The Warning Signs Of A Heart Attack

Common heart attack signs and symptoms include:

  • A feeling of fullness or a squeezing pain in the center of your chest that lasts for more than a few minutes
  • Pain extending beyond your chest to your shoulder, arm, back, or even to your teeth and jaw
  • Increasing episodes of chest pain
  • Prolonged pain in the upper abdomen
  • Shortness of breath
  • Sweating
  • Feeling of uneasiness or being disoriented
  • Fainting
  • Nausea and vomiting

Signs of heart attack in women may also include:

  • Abdominal pain or heartburn
  • Clammy skin
  • Lightheadedness or dizziness
  • Unusual or unexplained fatigue

Can You Have A Heart Attack And Not Know It?

It may be hard to realize that you may be having a heart attack as the signs and symptoms of a heart attack may vary. Not all people who have heart attacks experience the same symptoms or experience them to the same degree. Some people have no symptoms at all. Still, the more signs and symptoms you have, the greater the likelihood that you may be having a heart attack.

A heart attack can occur anytime — at work or play, while you’re resting, or while you’re in motion. Some heart attacks strike suddenly, but many people who experience a heart attack have warning signs and symptoms hours, days or weeks in advance. The earliest warning of a heart attack may be recurrent chest pain (angina) that’s triggered by exertion and relieved by rest. Angina is caused by a temporary decrease in blood flow to the heart.

Many people confuse a heart attack with a condition in which your heart suddenly stops (sudden cardiac arrest). A heart attack is different from sudden cardiac arrest, which occurs when an electrical disturbance in your heart disrupts its pumping action and causes blood to stop flowing to the rest of your body.

When To Do If You Suspect That You Are Having A Heart Attack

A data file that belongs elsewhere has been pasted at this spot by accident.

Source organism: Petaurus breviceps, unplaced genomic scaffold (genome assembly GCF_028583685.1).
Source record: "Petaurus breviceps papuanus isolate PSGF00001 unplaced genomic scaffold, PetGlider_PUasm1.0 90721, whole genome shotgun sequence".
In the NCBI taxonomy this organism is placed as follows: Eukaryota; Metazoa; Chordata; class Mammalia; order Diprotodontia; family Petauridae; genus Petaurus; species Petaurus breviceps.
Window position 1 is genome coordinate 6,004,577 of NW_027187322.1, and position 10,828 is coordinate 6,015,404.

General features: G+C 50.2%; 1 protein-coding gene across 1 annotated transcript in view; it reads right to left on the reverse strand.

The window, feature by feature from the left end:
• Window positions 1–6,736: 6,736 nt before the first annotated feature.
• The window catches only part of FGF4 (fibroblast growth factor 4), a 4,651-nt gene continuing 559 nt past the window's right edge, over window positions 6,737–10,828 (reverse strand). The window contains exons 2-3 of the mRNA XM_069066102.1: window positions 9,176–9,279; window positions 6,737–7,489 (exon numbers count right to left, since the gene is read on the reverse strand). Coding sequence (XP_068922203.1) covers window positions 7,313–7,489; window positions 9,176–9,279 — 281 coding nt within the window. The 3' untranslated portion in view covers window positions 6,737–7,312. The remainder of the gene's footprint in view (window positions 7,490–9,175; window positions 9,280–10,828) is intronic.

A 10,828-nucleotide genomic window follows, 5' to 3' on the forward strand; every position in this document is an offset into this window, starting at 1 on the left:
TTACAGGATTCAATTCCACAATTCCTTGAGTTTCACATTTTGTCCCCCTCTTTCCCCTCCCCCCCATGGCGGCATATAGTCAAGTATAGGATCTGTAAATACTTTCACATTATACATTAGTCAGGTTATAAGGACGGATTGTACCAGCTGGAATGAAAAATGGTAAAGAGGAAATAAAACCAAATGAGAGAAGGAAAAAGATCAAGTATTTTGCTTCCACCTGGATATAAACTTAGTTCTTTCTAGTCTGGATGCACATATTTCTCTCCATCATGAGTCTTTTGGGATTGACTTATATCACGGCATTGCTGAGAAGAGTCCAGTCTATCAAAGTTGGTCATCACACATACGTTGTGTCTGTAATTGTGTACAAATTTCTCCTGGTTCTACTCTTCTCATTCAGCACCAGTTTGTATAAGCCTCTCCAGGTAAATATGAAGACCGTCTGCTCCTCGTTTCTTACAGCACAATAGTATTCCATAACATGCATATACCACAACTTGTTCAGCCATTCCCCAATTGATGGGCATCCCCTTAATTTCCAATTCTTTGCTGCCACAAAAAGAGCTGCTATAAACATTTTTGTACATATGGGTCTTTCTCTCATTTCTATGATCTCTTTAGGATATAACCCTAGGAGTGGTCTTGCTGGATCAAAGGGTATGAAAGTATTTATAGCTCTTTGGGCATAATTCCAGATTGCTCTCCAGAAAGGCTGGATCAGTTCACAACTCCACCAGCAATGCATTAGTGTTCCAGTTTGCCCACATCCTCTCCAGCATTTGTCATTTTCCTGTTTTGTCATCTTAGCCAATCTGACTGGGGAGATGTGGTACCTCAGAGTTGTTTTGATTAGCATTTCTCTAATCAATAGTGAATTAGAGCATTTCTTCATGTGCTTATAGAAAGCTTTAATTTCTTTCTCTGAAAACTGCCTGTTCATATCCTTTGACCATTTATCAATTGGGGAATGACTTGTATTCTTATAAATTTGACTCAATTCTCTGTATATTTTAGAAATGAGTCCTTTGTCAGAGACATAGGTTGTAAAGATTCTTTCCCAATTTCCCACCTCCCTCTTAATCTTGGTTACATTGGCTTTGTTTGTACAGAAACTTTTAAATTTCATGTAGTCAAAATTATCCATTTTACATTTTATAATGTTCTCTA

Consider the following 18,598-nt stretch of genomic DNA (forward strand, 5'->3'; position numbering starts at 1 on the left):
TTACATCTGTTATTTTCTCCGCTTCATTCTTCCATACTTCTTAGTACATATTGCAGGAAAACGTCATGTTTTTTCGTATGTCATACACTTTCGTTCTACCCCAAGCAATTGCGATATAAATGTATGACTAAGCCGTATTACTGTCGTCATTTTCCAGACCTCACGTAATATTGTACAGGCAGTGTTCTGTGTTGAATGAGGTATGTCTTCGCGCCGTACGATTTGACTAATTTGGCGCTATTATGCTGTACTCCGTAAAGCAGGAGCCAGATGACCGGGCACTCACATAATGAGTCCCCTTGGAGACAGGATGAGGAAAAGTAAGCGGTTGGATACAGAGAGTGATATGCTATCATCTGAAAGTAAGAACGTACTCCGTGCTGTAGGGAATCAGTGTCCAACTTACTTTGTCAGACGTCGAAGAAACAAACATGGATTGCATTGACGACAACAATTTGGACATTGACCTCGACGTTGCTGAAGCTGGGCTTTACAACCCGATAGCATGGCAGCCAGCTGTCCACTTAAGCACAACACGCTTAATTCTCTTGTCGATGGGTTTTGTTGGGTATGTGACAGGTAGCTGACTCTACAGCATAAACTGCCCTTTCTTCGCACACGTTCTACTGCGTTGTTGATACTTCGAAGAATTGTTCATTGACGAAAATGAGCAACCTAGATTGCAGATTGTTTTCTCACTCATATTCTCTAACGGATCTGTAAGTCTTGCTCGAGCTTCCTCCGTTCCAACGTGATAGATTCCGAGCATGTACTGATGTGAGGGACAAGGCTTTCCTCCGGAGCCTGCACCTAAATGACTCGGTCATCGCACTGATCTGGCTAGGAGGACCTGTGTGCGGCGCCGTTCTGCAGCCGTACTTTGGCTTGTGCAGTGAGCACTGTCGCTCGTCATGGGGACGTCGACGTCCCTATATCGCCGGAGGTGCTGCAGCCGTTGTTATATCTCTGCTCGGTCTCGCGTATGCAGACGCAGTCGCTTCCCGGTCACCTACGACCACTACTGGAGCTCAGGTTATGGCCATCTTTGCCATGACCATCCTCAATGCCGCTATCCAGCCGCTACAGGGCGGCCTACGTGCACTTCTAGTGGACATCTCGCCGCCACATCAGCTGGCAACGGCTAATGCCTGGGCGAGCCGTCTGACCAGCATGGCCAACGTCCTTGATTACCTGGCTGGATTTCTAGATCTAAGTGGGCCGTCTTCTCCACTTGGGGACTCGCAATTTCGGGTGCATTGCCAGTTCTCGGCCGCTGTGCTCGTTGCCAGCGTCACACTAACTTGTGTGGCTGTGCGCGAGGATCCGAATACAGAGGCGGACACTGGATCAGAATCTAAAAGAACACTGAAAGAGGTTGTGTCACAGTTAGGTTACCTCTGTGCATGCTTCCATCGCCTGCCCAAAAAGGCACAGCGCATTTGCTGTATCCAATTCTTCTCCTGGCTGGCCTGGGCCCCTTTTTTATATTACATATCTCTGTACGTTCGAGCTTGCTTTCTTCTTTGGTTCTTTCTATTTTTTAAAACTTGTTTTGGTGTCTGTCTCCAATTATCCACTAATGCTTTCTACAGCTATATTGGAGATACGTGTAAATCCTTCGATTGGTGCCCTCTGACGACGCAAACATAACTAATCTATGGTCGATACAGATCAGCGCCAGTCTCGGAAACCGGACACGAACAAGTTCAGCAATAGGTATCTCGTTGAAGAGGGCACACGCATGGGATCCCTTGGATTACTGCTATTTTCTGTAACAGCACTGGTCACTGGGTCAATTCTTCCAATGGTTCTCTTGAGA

During a heart attack, act immediately. Some people wait too long because they don’t recognize the important signs and symptoms. Take these steps:

  • Call for emergency medical help. If you even suspect you’re having a heart attack, don’t hesitate. Immediately call 911 or your local emergency number. If you don’t have access to emergency medical services, have someone drive you to the nearest hospital. Drive yourself only as a last resort, if there are absolutely no other options. Driving yourself puts you and others at risk if your condition suddenly worsens.
  • Take nitroglycerin, if prescribed. If your doctor has prescribed nitroglycerin, take as instructed while awaiting the arrival of emergency medical personnel.
  • Take aspirin, if recommended. If you’re concerned about your heart attack risk, ask your doctor if chewing an aspirin tablet if you have heart attack symptoms is a good idea. Taking aspirin during a heart attack could reduce the damage to your heart by making your blood less likely to clot. Aspirin can interact with other medications, however, so don’t take an aspirin unless your doctor or emergency medical personnel recommend it.

What To Do If You See Someone Having A Heart Attack

If you encounter someone who is unconscious from a presumed heart attack, call for emergency medical help. If you have received training in emergency procedures, begin cardiopulmonary resuscitation (CPR). This helps deliver oxygen to the body and brain.

Press down about 2 inches (about 5 centimeters) on the person’s chest for each compression at a rate of about 100 a minute. If you’ve been trained in CPR, check the person’s airway and deliver rescue breaths after every 30 compressions. If you haven’t been trained, continue doing compressions only.

In the initial minutes, a heart attack can also trigger ventricular fibrillation, a condition in which the heart quivers uselessly. Without immediate treatment, ventricular fibrillation leads to sudden death. The timely use of an automatic external defibrillator (AED) that shocks the heart back into a normal rhythm can provide emergency treatment before a person having a heart attack reaches the hospital.

Why Marriage May Save A Man From Dying From A Heart Attack

A study has found that married men experiencing chst pain went to the hospital half an hour earlier than single men. Heart attack statistics show that a delay in medical care during a heart attack could lead to significant damage. Overall, researchers have found that marriage was protective for men. Married men do not die as young from cardiovascular disease because they go to the emergency room earlier than their single, divorced or widowed counterparts.

Another study in Britain in 2001 said men living alone after the age of 45 are up to 50 percent more likely to die prematurely. They are more susceptible to long-term illnesses, aggravated by unhealthy eating and poor lifestyles.

Scientists did not find a benefit for married women or those with live-in partners. Researchers conclude that married men benefit because traditionally women have assumed the role of caregivers and they are likely to urge their spouses to seek prompt attention when a medical problem arises.

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